Woodville reborn: New Orleans couple invests in apartments, studios
Published 12:11 am Sunday, February 24, 2013
When Jan Katz and her husband Jim Derbes opened the door to what is now their second-floor apartment in the Woodville Lofts and Studios building, it was hard to envision what it would become — the room didn’t have floors.
“One of the doors you could open and it was a straight fall down to the first floor,” Katz said. “Jim had the vision to look at it and see what it could be, but I couldn’t see it at the time.”
Now, after 27 months of work and $1.1 million in improvements, the couple has their apartment — along with five other living spaces available for long-term lease, a guest apartment, three storefront shops and a café — in the former Woodville Hotel, an 11,000-square foot building located across the street from the Wilkinson County courthouse.
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The original building was built in the mid-19th century, and the second-floor hotel rooms were added circa 1905. Through the years parts of it had fallen into disuse, though it was never vacant; the most recent business tenants were a Bible store, a wig shop and a beauty salon.
But when the couple bought the building in 2006, there was a lot to be done. Doors were boarded up, windows were open and vines grew up the back wall and into the building. Floors — as Katz mentioned — were missing, and the supporting joists were rotten. Some of the apartment spaces had tenants, but hadn’t seen any improvements in decades. Restoration work began in 2010.
“We bought it, but we waited a few years while we figured out just what we were going to do with the building,” Derbes said. “It was really a matter of working with the existing floor plan.”
Derbes and Katz, who split their time living in New Orleans and Woodville, bought the building in the first place because after Hurricane Katrina they realized they needed a place to which they could retreat if they needed to evacuate for another storm. The problem was that one member of the family — their dog — wasn’t always welcome.
“We were looking for a place to evacuate and we wanted a place that was on high ground, away from the Gulf Coast and away from south Louisiana,” Derbes said. “Among the problems we found was that if we could find a place to go, people didn’t want our dog to come.”
While they were looking for a hurricane home, one of Derbes’ long-time friends who lives in Woodville repeated an offer that Derbes had never taken him up on — to visit Woodville. While visiting the area, the couple took time to look at the hotel.
A week later, they made an offer on the property.
“The building kind of spoke to me,” Derbes said. “We love small towns, the feeling of small towns. The building was large enough that we felt like we could really transform it and make an impact energywise on the downtown section of town, sort of revitalize that part of downtown where just buying one shop would not have had that impact.”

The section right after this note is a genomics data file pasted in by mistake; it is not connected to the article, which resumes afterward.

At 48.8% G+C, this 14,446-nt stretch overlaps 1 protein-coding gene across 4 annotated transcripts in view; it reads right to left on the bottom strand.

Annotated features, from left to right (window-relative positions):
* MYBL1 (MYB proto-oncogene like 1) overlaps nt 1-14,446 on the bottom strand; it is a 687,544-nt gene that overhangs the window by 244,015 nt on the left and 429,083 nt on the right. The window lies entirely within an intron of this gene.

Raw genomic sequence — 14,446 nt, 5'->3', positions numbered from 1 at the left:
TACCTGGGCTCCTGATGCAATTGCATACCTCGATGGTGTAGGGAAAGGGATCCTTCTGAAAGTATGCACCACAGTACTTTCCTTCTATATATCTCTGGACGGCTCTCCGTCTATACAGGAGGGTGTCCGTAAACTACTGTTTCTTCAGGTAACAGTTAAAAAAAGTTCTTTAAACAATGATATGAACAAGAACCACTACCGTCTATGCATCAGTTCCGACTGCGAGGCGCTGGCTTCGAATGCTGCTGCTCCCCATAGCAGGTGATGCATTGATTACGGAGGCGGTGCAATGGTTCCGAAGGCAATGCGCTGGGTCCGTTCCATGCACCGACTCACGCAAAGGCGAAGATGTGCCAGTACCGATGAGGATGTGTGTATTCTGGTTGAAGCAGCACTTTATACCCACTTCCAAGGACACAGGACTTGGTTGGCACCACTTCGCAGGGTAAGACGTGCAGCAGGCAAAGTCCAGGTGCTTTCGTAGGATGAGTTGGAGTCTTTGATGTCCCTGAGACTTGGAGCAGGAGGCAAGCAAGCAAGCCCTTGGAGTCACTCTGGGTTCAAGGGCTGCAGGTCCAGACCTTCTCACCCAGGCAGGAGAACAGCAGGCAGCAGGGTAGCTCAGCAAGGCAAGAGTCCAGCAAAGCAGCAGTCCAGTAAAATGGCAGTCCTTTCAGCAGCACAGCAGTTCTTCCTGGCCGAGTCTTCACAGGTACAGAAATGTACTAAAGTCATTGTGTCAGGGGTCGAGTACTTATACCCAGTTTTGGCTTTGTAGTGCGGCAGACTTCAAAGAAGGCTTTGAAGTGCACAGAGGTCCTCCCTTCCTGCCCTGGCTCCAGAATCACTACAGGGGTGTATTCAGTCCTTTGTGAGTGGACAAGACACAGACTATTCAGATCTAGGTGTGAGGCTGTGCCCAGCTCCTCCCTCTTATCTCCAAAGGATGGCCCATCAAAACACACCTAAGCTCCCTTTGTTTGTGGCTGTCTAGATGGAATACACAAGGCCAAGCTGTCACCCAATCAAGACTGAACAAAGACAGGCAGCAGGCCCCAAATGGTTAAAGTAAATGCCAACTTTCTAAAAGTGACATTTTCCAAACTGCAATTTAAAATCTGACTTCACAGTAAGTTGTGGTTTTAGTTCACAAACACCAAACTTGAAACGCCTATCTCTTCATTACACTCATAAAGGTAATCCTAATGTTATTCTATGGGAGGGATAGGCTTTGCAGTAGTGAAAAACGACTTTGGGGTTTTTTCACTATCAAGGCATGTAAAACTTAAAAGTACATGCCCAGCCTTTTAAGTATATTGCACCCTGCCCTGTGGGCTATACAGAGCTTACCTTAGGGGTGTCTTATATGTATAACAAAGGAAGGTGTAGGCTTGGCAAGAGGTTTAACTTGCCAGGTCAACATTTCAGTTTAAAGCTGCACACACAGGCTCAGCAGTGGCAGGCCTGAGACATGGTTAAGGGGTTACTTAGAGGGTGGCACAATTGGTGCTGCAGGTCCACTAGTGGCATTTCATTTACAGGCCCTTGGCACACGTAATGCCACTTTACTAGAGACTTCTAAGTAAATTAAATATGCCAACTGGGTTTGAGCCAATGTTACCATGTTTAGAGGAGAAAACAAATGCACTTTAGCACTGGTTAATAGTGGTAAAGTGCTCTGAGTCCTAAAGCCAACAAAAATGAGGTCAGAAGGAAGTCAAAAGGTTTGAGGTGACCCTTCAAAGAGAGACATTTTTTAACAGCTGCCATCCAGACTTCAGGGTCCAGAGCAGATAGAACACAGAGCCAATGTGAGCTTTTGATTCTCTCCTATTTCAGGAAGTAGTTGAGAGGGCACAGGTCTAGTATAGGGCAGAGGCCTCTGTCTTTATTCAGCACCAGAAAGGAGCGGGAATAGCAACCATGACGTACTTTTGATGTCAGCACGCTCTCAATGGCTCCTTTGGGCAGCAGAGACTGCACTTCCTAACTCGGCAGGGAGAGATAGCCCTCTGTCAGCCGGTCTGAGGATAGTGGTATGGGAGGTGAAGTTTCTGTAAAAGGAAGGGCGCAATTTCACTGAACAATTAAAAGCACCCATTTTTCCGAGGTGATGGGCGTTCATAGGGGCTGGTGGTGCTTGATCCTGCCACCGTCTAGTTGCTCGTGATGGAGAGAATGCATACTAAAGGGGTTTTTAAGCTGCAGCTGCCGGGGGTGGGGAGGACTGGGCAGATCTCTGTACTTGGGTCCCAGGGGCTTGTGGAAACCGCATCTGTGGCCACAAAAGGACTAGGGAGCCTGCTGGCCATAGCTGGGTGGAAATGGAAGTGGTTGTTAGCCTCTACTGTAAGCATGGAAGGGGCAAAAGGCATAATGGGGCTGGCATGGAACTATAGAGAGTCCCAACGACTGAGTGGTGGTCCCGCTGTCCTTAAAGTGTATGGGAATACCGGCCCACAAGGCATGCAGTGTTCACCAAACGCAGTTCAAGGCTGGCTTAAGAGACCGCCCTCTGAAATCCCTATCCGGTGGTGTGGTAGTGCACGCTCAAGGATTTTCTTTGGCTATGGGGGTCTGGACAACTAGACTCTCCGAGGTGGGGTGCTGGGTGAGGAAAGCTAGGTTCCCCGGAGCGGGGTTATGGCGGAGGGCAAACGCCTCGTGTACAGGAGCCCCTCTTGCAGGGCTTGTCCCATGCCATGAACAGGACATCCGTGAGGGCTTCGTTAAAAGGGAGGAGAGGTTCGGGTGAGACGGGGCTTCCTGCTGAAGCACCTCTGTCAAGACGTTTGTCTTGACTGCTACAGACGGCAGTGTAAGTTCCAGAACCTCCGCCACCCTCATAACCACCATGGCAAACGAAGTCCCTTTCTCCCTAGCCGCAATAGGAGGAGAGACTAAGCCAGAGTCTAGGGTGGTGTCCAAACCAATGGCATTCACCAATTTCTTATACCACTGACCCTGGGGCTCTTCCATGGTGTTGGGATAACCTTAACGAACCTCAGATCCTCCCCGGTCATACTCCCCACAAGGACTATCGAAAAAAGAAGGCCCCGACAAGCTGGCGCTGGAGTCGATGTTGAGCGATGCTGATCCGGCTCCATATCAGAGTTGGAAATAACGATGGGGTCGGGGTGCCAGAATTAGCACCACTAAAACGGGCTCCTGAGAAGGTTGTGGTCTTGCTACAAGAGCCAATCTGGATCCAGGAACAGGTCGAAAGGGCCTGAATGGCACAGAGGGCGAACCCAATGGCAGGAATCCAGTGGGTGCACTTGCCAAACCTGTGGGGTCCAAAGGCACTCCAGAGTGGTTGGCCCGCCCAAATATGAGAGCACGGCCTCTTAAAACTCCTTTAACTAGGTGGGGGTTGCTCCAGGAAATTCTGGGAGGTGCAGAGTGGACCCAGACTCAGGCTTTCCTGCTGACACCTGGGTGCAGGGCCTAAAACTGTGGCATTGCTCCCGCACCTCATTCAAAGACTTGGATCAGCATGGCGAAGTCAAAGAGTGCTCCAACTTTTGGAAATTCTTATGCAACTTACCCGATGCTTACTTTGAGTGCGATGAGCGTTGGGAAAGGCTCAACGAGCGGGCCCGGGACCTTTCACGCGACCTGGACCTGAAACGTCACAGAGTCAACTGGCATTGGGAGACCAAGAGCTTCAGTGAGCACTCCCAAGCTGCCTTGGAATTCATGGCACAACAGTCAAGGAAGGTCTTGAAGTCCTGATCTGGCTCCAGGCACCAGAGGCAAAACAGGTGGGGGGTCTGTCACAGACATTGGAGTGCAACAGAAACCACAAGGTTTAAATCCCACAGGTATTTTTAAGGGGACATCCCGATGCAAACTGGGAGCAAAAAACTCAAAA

When the work began in earnest, the downtown shops were reshaped. One was turned into a gallery — Katz uses it to showcase local and regional art — while another was turned into a live-work space. Another is a shop, and the fourth is a business suite with a conference room. Rounding out the bottom floor is a furnished café with a patio that upstairs residents can share.
To make the upstairs apartments large enough for full-time living — and individual bathrooms — renovations meant taking out walls between former hotel rooms, adding bathrooms and installing cabinets, light fixtures and appliances. Katz said the couple intentionally blended the contemporary with the historical to give the apartments a distinct but tasteful flavor, mixing Ikea-products with beadboard-accented walls.
In other places, the old floor joists that could be salvaged were taken, planed down and incorporated into cabinet tops, stair rails and accent pieces. Three of the apartments are one-bedroom units, while two are two-bedroom. One small apartment has a hotel kitchen and will be furnished, and will be available for the general public to rent on a nightly basis, though full-time tenants will have first say if they want to rent the guest apartment for their visitors.
The halls of the apartment area are all decorated with Katz’s collection of folk art, including some pieces that were produced in the Woodville locale.
“There is a lot of talent in the local area,” Katz said.
The couple also added a large back deck onto the second floor of the building, and the back apartments all have private porch areas.
“We turned some of the windows on the second floor into doorways, and we put screens on all of the doors so the people will feel like they’re living in a treehouse,” Katz said.
In the back, on the ground level the couple plans to expand the patio, adding a foutain and music performance space, Derbes said, giving the shop and café area a New Orleans feel. The Town of Woodville also has plans to build a small park abutting the property that will complement the outdoors space, Katz said.
Derbes said the couple was able to complete the work at the hotel in part because federal tax breaks for historic preservation projects allowed them to deduct 26 cents from every dollar spent from their tax obligation on the project. State tax credits also helped, he said.
Derbes has decades of experience in historic preservation projects from his time in New Orleans, and — in addition to giving him a home — the Woodville Lofts project has given him a special satisfaction as Woodville locals have thanked him and his wife for their work restoring the old hotel.
“I have no agenda here, I am not looking for a monument,” he said. “I just enjoy this kind of work.”